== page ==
I still retained all the original signed agreements between all the members and even though expired, intended to honour them in spirit. I will look at them, but seem to recall that I agreed to give up my entitlement to 50% for lyrics plus an equal share of the musical composition rights, and instead to equally share everything between all members 4 ways, regardless of differences in contribution (real or perceived) on a song-by-song basis, and in this way to forestall any disputes between other members, as I am giving up the most.

In the event, once again, that any monies are ever raised, I'd also like to give Craig Silvey the points he never got and that were also agreed. I heard other sad news recently that Thor, the ex-owner of TK, is essentially homeless today. That was the beginning of the end for him. So if any real money is ever raised I'd love to somehow find him and give him back the $25 grand he did spend. What happened wasn't his fault at all and he really loved the band.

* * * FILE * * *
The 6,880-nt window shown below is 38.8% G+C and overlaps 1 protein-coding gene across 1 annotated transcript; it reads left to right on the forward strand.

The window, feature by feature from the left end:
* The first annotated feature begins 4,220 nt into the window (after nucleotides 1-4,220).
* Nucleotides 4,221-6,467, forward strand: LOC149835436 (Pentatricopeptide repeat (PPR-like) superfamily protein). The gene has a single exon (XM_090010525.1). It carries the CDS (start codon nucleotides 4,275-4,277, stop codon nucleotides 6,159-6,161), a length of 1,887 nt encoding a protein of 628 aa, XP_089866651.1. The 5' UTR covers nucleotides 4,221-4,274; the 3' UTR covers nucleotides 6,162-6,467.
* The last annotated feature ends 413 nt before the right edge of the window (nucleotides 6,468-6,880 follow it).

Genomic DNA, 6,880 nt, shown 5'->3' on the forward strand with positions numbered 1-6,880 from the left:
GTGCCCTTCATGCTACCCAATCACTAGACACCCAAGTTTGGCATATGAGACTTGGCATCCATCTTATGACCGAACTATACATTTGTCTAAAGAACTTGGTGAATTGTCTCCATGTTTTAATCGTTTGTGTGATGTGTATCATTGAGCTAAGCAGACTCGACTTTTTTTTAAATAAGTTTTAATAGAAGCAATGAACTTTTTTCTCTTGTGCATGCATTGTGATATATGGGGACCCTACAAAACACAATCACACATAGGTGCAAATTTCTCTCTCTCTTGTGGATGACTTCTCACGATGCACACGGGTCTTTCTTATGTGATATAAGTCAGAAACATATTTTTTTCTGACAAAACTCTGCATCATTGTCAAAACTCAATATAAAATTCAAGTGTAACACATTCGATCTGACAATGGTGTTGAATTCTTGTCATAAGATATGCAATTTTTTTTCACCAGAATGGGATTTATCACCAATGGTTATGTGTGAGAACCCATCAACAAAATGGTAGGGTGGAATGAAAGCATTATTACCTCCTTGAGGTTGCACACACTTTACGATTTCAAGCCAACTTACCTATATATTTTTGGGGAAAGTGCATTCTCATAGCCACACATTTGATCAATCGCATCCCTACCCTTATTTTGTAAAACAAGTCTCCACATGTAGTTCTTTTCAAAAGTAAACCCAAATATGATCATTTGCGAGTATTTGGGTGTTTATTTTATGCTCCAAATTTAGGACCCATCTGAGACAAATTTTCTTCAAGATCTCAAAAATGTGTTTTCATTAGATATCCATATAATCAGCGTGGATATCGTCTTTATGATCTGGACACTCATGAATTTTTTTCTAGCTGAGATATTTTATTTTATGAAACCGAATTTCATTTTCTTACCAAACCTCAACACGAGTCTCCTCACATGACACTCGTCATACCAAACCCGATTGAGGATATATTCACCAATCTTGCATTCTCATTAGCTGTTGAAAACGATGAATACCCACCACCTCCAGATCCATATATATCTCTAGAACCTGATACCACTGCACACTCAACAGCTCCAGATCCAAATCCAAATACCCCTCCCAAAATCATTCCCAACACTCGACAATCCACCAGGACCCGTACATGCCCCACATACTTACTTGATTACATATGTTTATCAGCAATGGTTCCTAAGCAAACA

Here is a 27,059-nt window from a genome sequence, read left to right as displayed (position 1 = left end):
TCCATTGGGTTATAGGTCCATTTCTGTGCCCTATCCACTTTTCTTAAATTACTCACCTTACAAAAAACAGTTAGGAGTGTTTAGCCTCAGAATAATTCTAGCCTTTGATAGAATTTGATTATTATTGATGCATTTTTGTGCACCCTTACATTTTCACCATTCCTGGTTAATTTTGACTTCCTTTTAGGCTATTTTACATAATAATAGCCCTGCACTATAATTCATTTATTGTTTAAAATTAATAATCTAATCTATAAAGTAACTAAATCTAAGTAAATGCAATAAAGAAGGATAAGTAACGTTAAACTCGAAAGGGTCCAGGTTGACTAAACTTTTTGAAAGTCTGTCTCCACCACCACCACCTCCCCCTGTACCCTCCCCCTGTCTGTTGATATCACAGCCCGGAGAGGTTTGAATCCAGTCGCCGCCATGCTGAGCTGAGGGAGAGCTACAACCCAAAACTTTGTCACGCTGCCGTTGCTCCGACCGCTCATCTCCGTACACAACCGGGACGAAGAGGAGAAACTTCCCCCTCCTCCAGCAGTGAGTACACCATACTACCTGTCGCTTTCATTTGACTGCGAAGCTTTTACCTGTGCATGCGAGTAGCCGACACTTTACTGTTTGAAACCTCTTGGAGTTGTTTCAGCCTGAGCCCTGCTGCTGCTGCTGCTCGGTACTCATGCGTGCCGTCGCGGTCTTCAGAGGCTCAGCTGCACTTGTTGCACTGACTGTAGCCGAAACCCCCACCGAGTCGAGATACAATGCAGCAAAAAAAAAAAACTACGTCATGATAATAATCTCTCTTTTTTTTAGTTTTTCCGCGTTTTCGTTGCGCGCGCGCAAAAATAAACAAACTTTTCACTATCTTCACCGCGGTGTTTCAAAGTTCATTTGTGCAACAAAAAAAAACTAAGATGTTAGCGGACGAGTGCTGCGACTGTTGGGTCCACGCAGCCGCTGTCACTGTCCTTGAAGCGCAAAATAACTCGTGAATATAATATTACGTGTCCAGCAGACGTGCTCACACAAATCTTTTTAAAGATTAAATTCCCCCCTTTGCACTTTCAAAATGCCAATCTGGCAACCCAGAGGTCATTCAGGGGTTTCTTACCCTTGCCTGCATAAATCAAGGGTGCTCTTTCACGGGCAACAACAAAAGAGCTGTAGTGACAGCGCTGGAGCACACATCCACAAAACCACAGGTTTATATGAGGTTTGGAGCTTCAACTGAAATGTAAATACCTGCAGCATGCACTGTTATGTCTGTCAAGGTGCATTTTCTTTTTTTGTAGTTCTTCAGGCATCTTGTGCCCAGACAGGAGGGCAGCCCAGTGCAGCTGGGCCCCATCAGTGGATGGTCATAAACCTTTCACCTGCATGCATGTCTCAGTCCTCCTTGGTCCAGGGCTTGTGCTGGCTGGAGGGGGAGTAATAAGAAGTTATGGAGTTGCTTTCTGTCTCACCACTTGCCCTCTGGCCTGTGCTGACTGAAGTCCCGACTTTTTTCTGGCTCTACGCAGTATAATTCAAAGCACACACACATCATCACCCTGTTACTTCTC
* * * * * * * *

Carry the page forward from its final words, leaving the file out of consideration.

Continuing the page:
I'd also expect Joe, Michael and myself, to agree to donate back an additional 10%, collectively, derived from our shares back to the Tim Mooney Memorial Fund.

The other co-owners of Toast may, however, consider themselves paid in full as they have already received monies for the tape that they sold as scrap.

- Diana Rosalind Trimble, July, 2012, East Sussex, England
******************************************************************

credits

released December 31, 2000

Photo by Linda Serbu, from live show at the Roxy, Los Angeles, 1999

Written and recorded between 1998-2000

Michael Belfer - guitars, effects, sherman noise filter, synth tones
Joe Goldring - Bass, samples, engineering
Tim Mooney - Drums, samples, weird old keyboards, engineering
Diana Trimble - vocals, lyrics, electric piano